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Will We Ever See Certain A/c Off The Map Entirely?  
User currently offlinegoblin211 From United States of America, joined Jun 2010, 1209 posts, RR: 0
Posted (3 years 5 months 1 week 6 days 21 hours ago) and read 6292 times:

I was browsing through the database of pictures at MIA and i saw a lot of Amerijet 727s and Centurion cargo MDs, etc. this got me thinking, will airlines ever really replace their outdated a/c? My mindset is, if Amerijet still keeps their 727s around then why would an airline such as DL replace their DC9s let's say? Yes i know their getting outdated and will eventually need to be replaced but there are so many old a/c from the 80's or so flying for modern airlines today so what's the rush? and when DL let's say replaces their 744s with the 748i will we ever really see the 744s in VCV or wherever?


From the airport with love
10 replies: All unread, jump to last
 
User currently offlineIMissPiedmont From United States of America, joined May 2001, 6287 posts, RR: 34
Reply 1, posted (3 years 5 months 1 week 6 days 9 hours ago) and read 5820 times:

You don't see many Curtiss Condors around these days so yes, all airplanes disappear.  


Damn, this website is getting worse daily.
User currently onlinefalstaff From United States of America, joined Jun 2006, 6088 posts, RR: 29
Reply 2, posted (3 years 5 months 1 week 6 days 8 hours ago) and read 5740 times:
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The Caravelle is gone from the sky. So is the CV 880 and 990.

Quoting goblin211 (Thread starter):
will we ever really see the 744s in VCV or wherever?

There is some already there.



My mug slaketh over on Falstaff N503
User currently offlineltbewr From United States of America, joined Jan 2004, 13073 posts, RR: 12
Reply 3, posted (3 years 5 months 1 week 6 days 8 hours ago) and read 5740 times:

After 9/11, a number of older a/c were phased out at major airlines especially older 747's, 737's and most remaining 727's due to sharply lower demand, economic necessity, and taking advantage of the situation. We have more recently seen the L-1011 pretty much gone from pax airlines as well as the remaining DC-8's, DC-9's, A-300's from pax and freight use but for a few owners as they reach the end of their useful lives, maker support reduced or have become fuel hogs, In the end, it is always about the money and if an aircraft cannot make enough revenue to support it's costs, then it will pretty much disappear from common use.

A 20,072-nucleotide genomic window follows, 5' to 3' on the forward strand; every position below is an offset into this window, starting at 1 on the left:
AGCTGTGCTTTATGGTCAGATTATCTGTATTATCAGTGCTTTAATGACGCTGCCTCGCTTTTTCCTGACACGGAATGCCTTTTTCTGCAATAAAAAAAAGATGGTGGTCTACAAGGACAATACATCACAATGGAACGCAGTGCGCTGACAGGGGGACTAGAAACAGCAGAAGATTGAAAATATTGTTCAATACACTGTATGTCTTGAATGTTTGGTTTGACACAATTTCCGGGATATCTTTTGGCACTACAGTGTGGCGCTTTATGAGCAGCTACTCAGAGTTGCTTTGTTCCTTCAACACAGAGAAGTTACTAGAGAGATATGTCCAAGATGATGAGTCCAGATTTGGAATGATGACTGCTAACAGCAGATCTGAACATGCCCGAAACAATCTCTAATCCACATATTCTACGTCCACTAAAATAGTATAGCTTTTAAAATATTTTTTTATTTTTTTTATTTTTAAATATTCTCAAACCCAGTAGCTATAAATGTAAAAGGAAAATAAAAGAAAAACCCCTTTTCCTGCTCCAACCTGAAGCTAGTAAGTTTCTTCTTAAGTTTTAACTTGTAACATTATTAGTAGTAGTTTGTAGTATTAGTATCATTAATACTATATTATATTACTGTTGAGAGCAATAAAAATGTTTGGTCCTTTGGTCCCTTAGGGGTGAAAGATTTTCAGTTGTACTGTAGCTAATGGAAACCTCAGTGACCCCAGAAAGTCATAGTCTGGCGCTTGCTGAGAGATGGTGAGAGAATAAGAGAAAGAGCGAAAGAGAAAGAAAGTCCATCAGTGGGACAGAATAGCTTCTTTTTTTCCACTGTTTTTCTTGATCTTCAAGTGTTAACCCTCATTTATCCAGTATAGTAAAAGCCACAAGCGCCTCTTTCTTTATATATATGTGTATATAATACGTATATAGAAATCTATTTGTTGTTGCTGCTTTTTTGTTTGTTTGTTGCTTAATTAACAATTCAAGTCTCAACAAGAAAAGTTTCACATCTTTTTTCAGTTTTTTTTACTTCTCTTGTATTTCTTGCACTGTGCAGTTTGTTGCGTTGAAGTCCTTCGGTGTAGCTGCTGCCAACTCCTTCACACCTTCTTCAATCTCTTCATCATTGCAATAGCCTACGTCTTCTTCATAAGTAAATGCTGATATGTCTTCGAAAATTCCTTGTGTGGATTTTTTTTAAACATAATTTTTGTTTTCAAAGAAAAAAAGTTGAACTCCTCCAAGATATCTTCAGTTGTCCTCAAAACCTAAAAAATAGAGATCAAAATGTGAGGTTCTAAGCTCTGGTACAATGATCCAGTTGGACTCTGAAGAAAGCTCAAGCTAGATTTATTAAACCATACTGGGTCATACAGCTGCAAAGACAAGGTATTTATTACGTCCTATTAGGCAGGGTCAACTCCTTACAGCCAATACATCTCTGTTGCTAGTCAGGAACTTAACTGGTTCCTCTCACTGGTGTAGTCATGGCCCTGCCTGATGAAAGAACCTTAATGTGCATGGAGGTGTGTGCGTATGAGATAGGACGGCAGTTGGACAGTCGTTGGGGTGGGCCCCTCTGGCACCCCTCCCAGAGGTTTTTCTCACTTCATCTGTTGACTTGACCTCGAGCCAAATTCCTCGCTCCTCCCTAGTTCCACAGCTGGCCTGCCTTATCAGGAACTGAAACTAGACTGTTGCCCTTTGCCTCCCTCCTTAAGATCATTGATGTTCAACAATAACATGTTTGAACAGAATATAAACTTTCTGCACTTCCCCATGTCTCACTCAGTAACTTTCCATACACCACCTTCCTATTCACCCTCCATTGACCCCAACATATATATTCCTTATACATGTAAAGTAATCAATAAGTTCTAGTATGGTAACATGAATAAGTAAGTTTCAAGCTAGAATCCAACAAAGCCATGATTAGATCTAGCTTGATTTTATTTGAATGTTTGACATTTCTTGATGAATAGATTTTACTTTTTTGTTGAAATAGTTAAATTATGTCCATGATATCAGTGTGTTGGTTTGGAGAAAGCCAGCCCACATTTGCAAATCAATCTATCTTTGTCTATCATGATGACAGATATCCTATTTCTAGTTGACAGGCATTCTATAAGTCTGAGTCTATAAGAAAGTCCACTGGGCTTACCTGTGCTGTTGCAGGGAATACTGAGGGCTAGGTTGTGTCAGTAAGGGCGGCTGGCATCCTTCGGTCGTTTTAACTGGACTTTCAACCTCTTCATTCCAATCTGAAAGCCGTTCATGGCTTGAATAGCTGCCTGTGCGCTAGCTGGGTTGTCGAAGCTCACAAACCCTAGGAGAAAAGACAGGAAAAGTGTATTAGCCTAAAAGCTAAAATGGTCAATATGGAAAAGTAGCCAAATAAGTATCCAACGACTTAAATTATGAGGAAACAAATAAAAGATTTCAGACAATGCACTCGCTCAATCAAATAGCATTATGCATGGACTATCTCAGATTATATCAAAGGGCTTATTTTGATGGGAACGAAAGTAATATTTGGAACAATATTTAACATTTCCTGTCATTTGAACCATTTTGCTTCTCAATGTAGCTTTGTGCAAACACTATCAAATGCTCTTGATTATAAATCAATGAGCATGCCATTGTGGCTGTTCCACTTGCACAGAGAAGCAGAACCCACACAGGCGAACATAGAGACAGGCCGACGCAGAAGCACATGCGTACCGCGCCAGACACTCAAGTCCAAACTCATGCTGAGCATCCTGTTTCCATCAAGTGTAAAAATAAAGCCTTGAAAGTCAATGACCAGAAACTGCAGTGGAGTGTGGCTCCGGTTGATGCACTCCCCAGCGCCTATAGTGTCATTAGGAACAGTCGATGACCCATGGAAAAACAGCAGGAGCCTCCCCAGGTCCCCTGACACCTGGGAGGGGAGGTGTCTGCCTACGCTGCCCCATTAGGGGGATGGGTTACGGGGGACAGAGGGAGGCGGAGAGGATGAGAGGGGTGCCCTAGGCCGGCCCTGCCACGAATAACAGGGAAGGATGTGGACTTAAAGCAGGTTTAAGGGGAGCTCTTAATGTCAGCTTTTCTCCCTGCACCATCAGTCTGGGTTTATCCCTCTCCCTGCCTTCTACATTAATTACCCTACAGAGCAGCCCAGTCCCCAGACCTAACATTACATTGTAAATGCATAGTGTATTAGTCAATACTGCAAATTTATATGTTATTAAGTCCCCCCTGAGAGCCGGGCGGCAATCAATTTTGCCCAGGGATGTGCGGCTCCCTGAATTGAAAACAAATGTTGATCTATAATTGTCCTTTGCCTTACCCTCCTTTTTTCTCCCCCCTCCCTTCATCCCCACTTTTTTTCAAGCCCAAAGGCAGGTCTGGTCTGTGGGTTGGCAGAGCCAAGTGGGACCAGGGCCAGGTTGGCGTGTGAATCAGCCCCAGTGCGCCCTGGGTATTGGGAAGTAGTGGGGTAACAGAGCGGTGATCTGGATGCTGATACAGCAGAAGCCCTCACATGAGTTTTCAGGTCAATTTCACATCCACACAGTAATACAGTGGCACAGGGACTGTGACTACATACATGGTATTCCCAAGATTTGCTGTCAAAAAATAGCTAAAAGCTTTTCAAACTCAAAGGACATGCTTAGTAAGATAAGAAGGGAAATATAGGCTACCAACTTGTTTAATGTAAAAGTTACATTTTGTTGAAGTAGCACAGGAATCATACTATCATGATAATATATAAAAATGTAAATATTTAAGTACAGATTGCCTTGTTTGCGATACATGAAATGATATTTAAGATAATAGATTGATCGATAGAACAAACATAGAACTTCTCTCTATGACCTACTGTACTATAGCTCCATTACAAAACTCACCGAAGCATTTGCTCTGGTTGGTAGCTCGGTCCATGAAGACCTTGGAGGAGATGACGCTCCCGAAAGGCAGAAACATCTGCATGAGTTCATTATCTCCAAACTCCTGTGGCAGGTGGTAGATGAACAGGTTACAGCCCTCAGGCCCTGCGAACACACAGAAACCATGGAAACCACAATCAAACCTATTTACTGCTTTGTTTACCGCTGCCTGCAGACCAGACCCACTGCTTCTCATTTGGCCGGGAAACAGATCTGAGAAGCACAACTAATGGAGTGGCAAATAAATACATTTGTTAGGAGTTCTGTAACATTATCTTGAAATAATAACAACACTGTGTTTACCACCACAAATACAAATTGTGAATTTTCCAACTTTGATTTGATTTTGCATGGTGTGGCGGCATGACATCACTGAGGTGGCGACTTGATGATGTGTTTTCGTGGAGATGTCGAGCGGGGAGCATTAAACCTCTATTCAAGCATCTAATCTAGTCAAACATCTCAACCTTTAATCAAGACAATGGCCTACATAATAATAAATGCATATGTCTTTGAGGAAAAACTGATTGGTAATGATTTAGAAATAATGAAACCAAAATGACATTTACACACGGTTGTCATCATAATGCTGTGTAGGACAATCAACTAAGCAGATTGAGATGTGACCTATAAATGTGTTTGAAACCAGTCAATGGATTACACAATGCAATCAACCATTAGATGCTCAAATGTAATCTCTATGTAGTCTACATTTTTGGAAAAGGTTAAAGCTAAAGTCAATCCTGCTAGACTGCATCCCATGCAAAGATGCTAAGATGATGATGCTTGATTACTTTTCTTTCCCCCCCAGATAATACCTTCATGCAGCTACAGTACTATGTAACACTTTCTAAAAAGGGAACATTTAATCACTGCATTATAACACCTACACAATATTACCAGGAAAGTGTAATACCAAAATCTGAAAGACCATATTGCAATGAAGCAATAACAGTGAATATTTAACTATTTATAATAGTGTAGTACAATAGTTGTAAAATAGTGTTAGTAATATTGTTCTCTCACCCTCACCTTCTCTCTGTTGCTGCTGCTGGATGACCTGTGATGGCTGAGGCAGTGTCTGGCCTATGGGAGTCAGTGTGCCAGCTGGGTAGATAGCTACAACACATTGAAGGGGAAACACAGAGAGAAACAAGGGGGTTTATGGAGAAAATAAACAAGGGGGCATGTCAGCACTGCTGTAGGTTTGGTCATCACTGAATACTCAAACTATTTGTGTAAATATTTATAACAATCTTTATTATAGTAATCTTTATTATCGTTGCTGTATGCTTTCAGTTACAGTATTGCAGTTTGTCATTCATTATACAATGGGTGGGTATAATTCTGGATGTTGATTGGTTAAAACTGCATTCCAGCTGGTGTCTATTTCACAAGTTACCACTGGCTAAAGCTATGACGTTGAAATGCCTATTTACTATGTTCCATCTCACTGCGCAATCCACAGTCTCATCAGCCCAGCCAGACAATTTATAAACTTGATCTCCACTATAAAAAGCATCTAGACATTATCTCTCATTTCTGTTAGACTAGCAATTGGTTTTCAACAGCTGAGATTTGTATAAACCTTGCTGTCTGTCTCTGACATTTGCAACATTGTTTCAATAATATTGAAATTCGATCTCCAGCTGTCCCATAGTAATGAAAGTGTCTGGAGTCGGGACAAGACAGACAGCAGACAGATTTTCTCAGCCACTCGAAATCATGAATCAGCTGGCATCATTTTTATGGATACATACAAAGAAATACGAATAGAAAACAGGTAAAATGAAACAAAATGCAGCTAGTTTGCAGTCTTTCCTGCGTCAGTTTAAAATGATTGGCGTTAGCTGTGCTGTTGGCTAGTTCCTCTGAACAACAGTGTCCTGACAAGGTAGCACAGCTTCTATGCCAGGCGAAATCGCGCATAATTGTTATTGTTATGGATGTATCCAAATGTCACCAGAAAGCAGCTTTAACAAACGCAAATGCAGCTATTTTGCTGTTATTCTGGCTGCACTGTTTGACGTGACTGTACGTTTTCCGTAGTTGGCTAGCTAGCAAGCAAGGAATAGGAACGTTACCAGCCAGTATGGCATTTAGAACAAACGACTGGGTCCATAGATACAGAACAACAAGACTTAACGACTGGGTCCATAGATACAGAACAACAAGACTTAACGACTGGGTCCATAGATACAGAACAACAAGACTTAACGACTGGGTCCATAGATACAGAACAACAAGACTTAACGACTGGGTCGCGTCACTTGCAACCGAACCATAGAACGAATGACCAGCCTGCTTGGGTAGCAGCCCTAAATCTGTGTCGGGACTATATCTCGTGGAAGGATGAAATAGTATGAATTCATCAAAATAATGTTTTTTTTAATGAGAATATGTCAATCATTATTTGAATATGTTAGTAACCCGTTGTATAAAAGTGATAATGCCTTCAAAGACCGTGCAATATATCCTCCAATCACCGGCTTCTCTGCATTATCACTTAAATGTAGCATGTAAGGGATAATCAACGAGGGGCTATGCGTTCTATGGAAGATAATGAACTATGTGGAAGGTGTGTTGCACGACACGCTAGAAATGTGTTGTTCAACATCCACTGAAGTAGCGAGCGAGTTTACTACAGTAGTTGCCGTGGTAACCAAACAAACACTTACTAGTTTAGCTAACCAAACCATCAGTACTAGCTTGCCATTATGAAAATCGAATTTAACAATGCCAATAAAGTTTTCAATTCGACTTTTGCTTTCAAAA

User currently offlineMEA-707 From Netherlands, joined Nov 1999, 4313 posts, RR: 36
Reply 4, posted (3 years 5 months 1 week 6 days 8 hours ago) and read 5701 times:

I am also not sure what point you try to make.
I keep track of current fleets for airlinerlist.com and almost all aircraft will eventually disappear.
You mention 727s... Only 10 years ago most major US airlines still had sizeable fleets. Now only a dozen still fly passengers (Aerosur, Iran Air, Iran Aseman, Ariana). Cargo aircraft survive longer, because they make fewer hours, the economics are better, as the purchase price is low compared to the operational costs. About 250 Boeing 727s are still flying. Even here, FedEx is phasing them out. Maybe in 15 years no more 727s are operational.
The DC-9 will follow the same track. Delta and a few Venezolan and African airlines fly passengers, a few more freight but numbers are a shadow of 10 years ago when about 700 DC-9s were still flying.

Some planetypes which don't fly anymore at all: Comet, Caravelle, Concorde, Trident, Tu-104, Tu-124, Tu-144, Ilyushin 14, Viscount, Britannia, CL-44, Vanguard, HP Herald, Stratocruiser, Boeing 720, Fairchild built F-27/FH-227, Convair 880/990, Martin 404
Some planetypes which only fly with preservation groups or for flightshow presentations: Lockheed Constellation, Ju-52, Ford Trimotor, DH Heron, DH Dove
Some planetypes which have between a single one and a fifth of the production run still flying, some commercially but mostly cargo or military nowadays: DC-3, DC-4, DC-6, DC-7, Curtiss Commando, Boeing 707, 727, DC-8, DC-9, Fokker F-27, Fokker 28, Nord 262, Convair props, VC-10, VFW-614, Ilyushin 18, 62, 86, HS-748, NAMC YS-11, GAF Nomad, Lockheed Electra, Tristar etc



nobody has ever died from hard work, but why take the risk?
User currently offlineNavigator From Sweden, joined Jul 2001, 1207 posts, RR: 14
Reply 5, posted (3 years 5 months 1 week 6 days 3 hours ago) and read 5322 times: